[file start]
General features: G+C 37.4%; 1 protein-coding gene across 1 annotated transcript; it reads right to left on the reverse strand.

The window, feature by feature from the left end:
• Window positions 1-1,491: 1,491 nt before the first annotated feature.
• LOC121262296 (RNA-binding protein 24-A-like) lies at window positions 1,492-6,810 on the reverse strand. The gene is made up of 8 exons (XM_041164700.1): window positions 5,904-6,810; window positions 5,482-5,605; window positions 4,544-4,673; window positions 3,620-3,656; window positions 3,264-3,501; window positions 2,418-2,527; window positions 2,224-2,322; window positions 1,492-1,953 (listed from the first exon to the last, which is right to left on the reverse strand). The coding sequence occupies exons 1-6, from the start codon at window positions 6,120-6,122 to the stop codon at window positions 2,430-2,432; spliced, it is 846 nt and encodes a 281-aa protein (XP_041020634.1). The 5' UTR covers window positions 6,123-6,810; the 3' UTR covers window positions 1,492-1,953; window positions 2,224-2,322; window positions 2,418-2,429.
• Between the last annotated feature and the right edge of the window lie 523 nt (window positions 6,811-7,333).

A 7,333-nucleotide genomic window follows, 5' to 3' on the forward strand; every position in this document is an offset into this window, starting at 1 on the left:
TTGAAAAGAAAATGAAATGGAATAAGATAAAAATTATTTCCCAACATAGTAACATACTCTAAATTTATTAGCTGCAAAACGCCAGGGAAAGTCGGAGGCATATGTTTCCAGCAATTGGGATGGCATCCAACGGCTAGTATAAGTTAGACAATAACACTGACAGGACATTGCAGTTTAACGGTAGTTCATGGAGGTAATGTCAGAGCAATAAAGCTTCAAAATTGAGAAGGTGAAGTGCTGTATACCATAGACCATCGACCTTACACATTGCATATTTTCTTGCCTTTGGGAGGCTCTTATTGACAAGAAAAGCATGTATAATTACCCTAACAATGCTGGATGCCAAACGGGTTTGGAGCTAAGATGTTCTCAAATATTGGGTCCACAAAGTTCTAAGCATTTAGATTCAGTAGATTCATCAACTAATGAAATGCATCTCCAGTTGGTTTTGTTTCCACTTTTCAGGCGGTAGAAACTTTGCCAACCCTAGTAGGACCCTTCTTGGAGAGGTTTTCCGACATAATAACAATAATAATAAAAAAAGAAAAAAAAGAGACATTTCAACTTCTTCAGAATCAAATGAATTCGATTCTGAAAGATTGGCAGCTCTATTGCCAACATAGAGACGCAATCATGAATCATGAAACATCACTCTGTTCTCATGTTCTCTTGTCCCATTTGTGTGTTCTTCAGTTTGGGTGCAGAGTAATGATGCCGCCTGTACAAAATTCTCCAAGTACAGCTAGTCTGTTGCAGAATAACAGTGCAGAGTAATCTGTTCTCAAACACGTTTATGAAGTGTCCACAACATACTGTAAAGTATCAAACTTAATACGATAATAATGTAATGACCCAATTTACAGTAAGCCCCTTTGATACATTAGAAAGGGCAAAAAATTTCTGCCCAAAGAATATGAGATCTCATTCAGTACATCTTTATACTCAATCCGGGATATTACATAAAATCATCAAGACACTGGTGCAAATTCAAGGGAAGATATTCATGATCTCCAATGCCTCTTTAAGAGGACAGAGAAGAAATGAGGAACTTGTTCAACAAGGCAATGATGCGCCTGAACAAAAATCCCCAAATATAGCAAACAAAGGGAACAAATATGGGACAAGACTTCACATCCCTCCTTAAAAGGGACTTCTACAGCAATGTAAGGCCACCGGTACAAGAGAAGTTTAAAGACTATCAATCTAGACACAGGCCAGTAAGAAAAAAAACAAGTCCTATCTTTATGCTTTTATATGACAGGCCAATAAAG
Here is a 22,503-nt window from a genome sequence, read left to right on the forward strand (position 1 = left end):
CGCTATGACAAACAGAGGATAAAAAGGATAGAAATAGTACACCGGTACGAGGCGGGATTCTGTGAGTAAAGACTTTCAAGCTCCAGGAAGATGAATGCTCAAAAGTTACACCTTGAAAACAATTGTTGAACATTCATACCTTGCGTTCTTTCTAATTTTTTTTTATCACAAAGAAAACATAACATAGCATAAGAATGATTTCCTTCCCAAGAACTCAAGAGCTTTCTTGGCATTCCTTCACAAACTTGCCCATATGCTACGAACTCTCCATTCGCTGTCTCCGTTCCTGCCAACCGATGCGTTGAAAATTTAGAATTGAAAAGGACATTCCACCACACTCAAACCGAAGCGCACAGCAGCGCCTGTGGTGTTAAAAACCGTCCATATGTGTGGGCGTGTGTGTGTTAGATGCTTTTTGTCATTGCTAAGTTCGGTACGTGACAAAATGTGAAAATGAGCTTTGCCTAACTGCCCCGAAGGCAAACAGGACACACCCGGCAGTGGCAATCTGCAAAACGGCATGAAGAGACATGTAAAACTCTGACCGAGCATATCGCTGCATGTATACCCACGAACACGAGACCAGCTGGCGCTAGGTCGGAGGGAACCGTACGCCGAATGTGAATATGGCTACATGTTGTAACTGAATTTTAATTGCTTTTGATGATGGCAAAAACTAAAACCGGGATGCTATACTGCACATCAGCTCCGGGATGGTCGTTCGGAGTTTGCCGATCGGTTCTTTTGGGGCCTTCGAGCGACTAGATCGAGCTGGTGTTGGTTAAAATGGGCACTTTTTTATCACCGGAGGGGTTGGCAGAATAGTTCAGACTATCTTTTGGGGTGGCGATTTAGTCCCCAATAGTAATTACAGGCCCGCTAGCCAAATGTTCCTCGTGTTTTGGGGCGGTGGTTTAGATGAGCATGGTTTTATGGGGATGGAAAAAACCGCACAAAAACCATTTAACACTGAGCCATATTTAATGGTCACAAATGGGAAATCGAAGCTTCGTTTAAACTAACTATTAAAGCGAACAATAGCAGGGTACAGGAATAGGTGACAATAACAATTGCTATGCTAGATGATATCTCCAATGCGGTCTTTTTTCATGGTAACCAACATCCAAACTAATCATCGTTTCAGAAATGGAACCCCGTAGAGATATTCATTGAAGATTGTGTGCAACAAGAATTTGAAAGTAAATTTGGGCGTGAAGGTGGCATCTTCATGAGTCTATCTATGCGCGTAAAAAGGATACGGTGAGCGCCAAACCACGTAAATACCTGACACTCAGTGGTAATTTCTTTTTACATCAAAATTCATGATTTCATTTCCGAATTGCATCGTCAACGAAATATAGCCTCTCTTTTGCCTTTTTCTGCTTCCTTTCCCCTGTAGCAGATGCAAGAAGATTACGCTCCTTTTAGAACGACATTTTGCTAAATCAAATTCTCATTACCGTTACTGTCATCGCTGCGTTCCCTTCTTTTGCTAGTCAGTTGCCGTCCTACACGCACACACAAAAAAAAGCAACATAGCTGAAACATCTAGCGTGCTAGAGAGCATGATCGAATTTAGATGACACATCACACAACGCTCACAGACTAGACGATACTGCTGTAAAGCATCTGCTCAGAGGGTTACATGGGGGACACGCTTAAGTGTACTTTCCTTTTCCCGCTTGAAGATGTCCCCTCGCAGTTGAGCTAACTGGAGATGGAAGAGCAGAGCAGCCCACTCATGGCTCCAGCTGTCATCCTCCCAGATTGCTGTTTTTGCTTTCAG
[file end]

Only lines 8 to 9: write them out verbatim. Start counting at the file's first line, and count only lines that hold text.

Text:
Here is a 22,503-nt window from a genome sequence, read left to right on the forward strand (position 1 = left end):
CGCTATGACAAACAGAGGATAAAAAGGATAGAAATAGTACACCGGTACGAGGCGGGATTCTGTGAGTAAAGACTTTCAAGCTCCAGGAAGATGAATGCTCAAAAGTTACACCTTGAAAACAATTGTTGAACATTCATACCTTGCGTTCTTTCTAATTTTTTTTTATCACAAAGAAAACATAACATAGCATAAGAATGATTTCCTTCCCAAGAACTCAAGAGCTTTCTTGGCATTCCTTCACAAACTTGCCCATATGCTACGAACTCTCCATTCGCTGTCTCCGTTCCTGCCAACCGATGCGTTGAAAATTTAGAATTGAAAAGGACATTCCACCACACTCAAACCGAAGCGCACAGCAGCGCCTGTGGTGTTAAAAACCGTCCATATGTGTGGGCGTGTGTGTGTTAGATGCTTTTTGTCATTGCTAAGTTCGGTACGTGACAAAATGTGAAAATGAGCTTTGCCTAACTGCCCCGAAGGCAAACAGGACACACCCGGCAGTGGCAATCTGCAAAACGGCATGAAGAGACATGTAAAACTCTGACCGAGCATATCGCTGCATGTATACCCACGAACACGAGACCAGCTGGCGCTAGGTCGGAGGGAACCGTACGCCGAATGTGAATATGGCTACATGTTGTAACTGAATTTTAATTGCTTTTGATGATGGCAAAAACTAAAACCGGGATGCTATACTGCACATCAGCTCCGGGATGGTCGTTCGGAGTTTGCCGATCGGTTCTTTTGGGGCCTTCGAGCGACTAGATCGAGCTGGTGTTGGTTAAAATGGGCACTTTTTTATCACCGGAGGGGTTGGCAGAATAGTTCAGACTATCTTTTGGGGTGGCGATTTAGTCCCCAATAGTAATTACAGGCCCGCTAGCCAAATGTTCCTCGTGTTTTGGGGCGGTGGTTTAGATGAGCATGGTTTTATGGGGATGGAAAAAACCGCACAAAAACCATTTAACACTGAGCCATATTTAATGGTCACAAATGGGAAATCGAAGCTTCGTTTAAACTAACTATTAAAGCGAACAATAGCAGGGTACAGGAATAGGTGACAATAACAATTGCTATGCTAGATGATATCTCCAATGCGGTCTTTTTTCATGGTAACCAACATCCAAACTAATCATCGTTTCAGAAATGGAACCCCGTAGAGATATTCATTGAAGATTGTGTGCAACAAGAATTTGAAAGTAAATTTGGGCGTGAAGGTGGCATCTTCATGAGTCTATCTATGCGCGTAAAAAGGATACGGTGAGCGCCAAACCACGTAAATACCTGACACTCAGTGGTAATTTCTTTTTACATCAAAATTCATGATTTCATTTCCGAATTGCATCGTCAACGAAATATAGCCTCTCTTTTGCCTTTTTCTGCTTCCTTTCCCCTGTAGCAGATGCAAGAAGATTACGCTCCTTTTAGAACGACATTTTGCTAAATCAAATTCTCATTACCGTTACTGTCATCGCTGCGTTCCCTTCTTTTGCTAGTCAGTTGCCGTCCTACACGCACACACAAAAAAAAGCAACATAGCTGAAACATCTAGCGTGCTAGAGAGCATGATCGAATTTAGATGACACATCACACAACGCTCACAGACTAGACGATACTGCTGTAAAGCATCTGCTCAGAGGGTTACATGGGGGACACGCTTAAGTGTACTTTCCTTTTCCCGCTTGAAGATGTCCCCTCGCAGTTGAGCTAACTGGAGATGGAAGAGCAGAGCAGCCCACTCATGGCTCCAGCTGTCATCCTCCCAGATTGCTGTTTTTGCTTTCAG